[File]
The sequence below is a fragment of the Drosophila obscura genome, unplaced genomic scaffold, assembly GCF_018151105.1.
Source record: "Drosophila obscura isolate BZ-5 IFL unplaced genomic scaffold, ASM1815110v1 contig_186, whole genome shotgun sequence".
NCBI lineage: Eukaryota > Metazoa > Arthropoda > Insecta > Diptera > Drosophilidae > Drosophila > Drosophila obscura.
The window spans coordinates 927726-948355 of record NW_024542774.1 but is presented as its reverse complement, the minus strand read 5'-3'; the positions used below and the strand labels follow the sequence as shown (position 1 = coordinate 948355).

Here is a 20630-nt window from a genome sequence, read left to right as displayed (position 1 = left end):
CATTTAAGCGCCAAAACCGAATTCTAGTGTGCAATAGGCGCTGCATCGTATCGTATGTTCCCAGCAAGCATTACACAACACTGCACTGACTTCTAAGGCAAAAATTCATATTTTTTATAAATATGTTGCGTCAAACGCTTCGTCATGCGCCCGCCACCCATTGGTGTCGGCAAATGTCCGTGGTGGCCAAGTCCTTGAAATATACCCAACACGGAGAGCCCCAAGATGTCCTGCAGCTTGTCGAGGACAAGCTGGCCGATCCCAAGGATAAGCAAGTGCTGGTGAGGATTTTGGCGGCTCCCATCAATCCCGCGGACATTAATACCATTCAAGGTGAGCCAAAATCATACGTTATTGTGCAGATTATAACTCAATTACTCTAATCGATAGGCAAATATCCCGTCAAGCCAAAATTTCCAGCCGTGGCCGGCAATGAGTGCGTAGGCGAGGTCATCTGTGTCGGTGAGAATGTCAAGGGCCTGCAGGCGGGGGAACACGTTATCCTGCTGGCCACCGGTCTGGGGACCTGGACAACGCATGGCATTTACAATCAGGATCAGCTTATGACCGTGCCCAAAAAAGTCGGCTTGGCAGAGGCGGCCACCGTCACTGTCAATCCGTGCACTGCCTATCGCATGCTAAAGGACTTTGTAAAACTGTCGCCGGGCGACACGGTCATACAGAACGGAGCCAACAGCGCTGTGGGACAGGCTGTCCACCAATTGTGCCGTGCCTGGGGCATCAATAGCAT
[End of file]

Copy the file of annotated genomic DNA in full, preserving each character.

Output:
The sequence below is a fragment of the Drosophila obscura genome, unplaced genomic scaffold, assembly GCF_018151105.1.
Source record: "Drosophila obscura isolate BZ-5 IFL unplaced genomic scaffold, ASM1815110v1 contig_186, whole genome shotgun sequence".
NCBI lineage: Eukaryota > Metazoa > Arthropoda > Insecta > Diptera > Drosophilidae > Drosophila > Drosophila obscura.
The window spans coordinates 927726-948355 of record NW_024542774.1 but is presented as its reverse complement, the minus strand read 5'-3'; the positions used below and the strand labels follow the sequence as shown (position 1 = coordinate 948355).

Here is a 20630-nt window from a genome sequence, read left to right as displayed (position 1 = left end):
CATTTAAGCGCCAAAACCGAATTCTAGTGTGCAATAGGCGCTGCATCGTATCGTATGTTCCCAGCAAGCATTACACAACACTGCACTGACTTCTAAGGCAAAAATTCATATTTTTTATAAATATGTTGCGTCAAACGCTTCGTCATGCGCCCGCCACCCATTGGTGTCGGCAAATGTCCGTGGTGGCCAAGTCCTTGAAATATACCCAACACGGAGAGCCCCAAGATGTCCTGCAGCTTGTCGAGGACAAGCTGGCCGATCCCAAGGATAAGCAAGTGCTGGTGAGGATTTTGGCGGCTCCCATCAATCCCGCGGACATTAATACCATTCAAGGTGAGCCAAAATCATACGTTATTGTGCAGATTATAACTCAATTACTCTAATCGATAGGCAAATATCCCGTCAAGCCAAAATTTCCAGCCGTGGCCGGCAATGAGTGCGTAGGCGAGGTCATCTGTGTCGGTGAGAATGTCAAGGGCCTGCAGGCGGGGGAACACGTTATCCTGCTGGCCACCGGTCTGGGGACCTGGACAACGCATGGCATTTACAATCAGGATCAGCTTATGACCGTGCCCAAAAAAGTCGGCTTGGCAGAGGCGGCCACCGTCACTGTCAATCCGTGCACTGCCTATCGCATGCTAAAGGACTTTGTAAAACTGTCGCCGGGCGACACGGTCATACAGAACGGAGCCAACAGCGCTGTGGGACAGGCTGTCCACCAATTGTGCCGTGCCTGGGGCATCAATAGCAT